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Apple is Able to Keep Track of Who You're Chatting With Using iMessage

When compelled with a court order, Apple could share the information with law enforcement
Apple's Software
September 28, 2016

Apple’s iMessage system is completely end-to-end encrypted meaning no third party can even read what you discussing. But a new report from The Intercept says that Apple can keep track of who you’re conversing with using the platform, and will share the information with law enforcement if compelled by a court order.

Who, not what

Who, not what

The information was contained in a set of documents obtained from the Florida Department of Law Enforcement’s Electronic Surveillance Support Team. An Apple spokesperson said the information was “generally accurate,” but refused to directly comment.

Here’s more from the report:

Every time you type a number into your iPhone for a text conversation, the Messages app contacts Apple servers to determine whether to route a given message over the ubiquitous SMS system, represented in the app by those déclassé green text bubbles, or over Apple’s proprietary and more secure messaging network, represented by pleasant blue bubbles, according to the document. Apple records each query in which your phone calls home to see who’s in the iMessage system and who’s not.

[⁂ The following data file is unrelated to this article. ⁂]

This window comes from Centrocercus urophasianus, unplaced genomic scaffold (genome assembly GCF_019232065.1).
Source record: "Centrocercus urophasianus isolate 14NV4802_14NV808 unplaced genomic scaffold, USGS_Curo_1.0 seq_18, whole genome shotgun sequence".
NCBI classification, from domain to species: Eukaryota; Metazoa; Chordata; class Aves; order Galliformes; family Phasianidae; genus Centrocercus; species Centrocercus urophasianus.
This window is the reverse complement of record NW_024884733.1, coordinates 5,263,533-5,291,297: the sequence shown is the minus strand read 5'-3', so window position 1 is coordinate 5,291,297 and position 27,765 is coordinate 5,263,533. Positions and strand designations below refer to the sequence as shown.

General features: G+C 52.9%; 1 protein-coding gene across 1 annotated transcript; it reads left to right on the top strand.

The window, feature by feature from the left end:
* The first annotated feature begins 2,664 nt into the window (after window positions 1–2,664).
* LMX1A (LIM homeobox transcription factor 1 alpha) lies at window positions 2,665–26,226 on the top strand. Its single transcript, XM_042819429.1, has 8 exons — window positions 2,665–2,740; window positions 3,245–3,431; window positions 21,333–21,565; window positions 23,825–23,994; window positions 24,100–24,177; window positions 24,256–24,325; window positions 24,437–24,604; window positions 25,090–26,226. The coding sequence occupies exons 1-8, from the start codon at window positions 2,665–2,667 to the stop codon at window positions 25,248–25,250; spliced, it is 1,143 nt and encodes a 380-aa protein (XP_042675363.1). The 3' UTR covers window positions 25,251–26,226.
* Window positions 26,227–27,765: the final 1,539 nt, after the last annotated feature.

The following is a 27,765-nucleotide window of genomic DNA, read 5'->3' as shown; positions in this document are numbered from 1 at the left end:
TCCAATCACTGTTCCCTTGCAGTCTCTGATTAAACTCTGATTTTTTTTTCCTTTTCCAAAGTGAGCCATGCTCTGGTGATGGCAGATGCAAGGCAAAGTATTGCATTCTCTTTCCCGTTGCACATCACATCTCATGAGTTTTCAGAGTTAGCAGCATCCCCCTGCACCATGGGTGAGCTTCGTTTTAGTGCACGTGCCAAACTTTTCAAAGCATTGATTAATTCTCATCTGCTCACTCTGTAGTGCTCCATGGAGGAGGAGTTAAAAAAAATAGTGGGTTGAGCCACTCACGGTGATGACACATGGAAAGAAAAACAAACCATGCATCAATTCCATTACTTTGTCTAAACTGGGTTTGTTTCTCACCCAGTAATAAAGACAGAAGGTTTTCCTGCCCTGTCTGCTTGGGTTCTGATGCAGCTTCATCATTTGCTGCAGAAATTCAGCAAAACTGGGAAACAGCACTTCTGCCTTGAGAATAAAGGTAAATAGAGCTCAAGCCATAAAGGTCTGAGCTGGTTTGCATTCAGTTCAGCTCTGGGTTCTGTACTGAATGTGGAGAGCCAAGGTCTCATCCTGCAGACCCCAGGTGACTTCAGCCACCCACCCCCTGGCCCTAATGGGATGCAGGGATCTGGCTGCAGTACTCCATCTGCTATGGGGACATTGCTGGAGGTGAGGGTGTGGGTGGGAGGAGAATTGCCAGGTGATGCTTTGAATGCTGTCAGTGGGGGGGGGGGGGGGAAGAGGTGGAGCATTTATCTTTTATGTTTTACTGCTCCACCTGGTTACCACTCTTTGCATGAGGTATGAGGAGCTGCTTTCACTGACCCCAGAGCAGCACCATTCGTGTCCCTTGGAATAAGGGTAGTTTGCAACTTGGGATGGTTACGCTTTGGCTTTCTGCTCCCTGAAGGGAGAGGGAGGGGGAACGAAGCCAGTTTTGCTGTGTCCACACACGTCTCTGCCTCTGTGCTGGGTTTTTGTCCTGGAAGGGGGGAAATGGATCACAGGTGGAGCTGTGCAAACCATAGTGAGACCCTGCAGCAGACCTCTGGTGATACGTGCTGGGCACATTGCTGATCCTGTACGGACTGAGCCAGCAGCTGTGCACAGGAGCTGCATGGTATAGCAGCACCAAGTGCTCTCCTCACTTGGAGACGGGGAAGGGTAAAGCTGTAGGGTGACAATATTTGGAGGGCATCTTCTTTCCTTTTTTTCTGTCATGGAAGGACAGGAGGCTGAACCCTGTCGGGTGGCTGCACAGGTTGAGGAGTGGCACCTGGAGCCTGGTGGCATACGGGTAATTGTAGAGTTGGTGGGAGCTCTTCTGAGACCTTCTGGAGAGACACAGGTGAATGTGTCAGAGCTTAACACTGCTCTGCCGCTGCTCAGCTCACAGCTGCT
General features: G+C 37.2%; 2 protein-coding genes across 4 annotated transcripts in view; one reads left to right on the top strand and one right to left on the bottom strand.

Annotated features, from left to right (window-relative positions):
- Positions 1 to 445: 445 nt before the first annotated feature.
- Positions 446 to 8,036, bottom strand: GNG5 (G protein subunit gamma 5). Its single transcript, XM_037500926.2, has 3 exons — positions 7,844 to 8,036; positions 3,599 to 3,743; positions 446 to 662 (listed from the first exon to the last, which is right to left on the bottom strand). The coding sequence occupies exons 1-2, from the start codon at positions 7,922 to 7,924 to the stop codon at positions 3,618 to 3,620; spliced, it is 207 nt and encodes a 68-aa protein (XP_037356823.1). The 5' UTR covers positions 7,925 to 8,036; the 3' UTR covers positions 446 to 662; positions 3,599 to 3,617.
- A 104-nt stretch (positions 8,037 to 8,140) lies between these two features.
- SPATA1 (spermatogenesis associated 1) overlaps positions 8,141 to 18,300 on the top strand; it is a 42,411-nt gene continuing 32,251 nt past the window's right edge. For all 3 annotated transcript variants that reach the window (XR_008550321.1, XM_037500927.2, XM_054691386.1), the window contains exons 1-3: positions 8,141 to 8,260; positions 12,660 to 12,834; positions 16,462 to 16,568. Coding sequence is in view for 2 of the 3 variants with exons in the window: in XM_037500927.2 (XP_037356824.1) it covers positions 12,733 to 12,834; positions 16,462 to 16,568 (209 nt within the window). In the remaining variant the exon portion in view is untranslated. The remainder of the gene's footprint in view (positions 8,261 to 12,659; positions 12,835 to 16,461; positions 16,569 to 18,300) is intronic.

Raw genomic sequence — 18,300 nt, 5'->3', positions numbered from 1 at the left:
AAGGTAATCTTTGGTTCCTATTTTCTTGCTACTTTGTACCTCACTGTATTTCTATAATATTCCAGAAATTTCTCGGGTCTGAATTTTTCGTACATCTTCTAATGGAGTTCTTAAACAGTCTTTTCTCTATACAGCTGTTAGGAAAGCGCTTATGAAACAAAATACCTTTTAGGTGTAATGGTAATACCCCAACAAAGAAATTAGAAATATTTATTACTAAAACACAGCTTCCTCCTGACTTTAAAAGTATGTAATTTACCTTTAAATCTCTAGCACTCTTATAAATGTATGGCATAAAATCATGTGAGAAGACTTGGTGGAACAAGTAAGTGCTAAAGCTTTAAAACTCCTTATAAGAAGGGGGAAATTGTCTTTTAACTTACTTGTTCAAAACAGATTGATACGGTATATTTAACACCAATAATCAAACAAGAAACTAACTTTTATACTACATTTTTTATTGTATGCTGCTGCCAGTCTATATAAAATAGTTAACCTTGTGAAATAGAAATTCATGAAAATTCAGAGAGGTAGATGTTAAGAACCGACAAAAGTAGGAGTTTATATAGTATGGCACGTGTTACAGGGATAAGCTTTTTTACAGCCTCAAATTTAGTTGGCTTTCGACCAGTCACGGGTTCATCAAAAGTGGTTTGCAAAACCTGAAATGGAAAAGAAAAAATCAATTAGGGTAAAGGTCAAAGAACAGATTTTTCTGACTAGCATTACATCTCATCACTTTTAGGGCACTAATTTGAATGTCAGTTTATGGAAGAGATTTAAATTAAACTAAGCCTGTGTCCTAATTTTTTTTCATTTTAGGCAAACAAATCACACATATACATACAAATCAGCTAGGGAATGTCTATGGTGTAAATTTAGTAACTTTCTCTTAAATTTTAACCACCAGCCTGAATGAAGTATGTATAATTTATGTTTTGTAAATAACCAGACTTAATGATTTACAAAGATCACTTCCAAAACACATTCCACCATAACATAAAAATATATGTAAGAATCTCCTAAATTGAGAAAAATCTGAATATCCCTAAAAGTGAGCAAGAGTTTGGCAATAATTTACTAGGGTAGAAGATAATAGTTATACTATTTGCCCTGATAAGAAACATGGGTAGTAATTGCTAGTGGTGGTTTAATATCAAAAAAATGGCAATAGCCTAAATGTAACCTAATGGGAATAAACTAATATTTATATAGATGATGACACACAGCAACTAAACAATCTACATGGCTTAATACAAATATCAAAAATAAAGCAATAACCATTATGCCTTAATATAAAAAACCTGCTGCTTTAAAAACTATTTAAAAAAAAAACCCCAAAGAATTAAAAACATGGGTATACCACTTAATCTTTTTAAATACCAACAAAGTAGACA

This log also includes the date and time when you entered a number, along with your IP address — which could, contrary to a 2013 Apple claim that “we do not store data related to customers’ location,” identify a customer’s location. Apple is compelled to turn over such information via court orders for systems known as “pen registers” or “trap and trace devices,” orders that are not particularly onerous to obtain, requiring only that government lawyers represent they are “likely” to obtain information whose “use is relevant to an ongoing criminal investigation.” Apple confirmed to The Intercept that it only retains these logs for a period of 30 days, though court orders of this kind can typically be extended in additional 30-day periods, meaning a series of monthlong log snapshots from Apple could be strung together by police to create a longer list of whose numbers someone has been entering.

What Apple says

What Apple says

Apple provided a statement to the site:

When law enforcement presents us with a valid subpoena or court order, we provide the requested information if it is in our possession. Because iMessage is encrypted end-to-end, we do not have access to the contents of those communications. In some cases, we are able to provide data from server logs that are generated from customers accessing certain apps on their devices. We work closely with law enforcement to help them understand what we can provide and make clear these query logs don’t contain the contents of conversations or prove that any communication actually took place.

Earlier this year, Apple’s Eddy Cue said that at its peak, more than 200,000 iMessages are sent every second. And that number undoubtedly continues to grow. With iOS 10, Apple added a number of new features to the Message app, including its own dedicated App Store.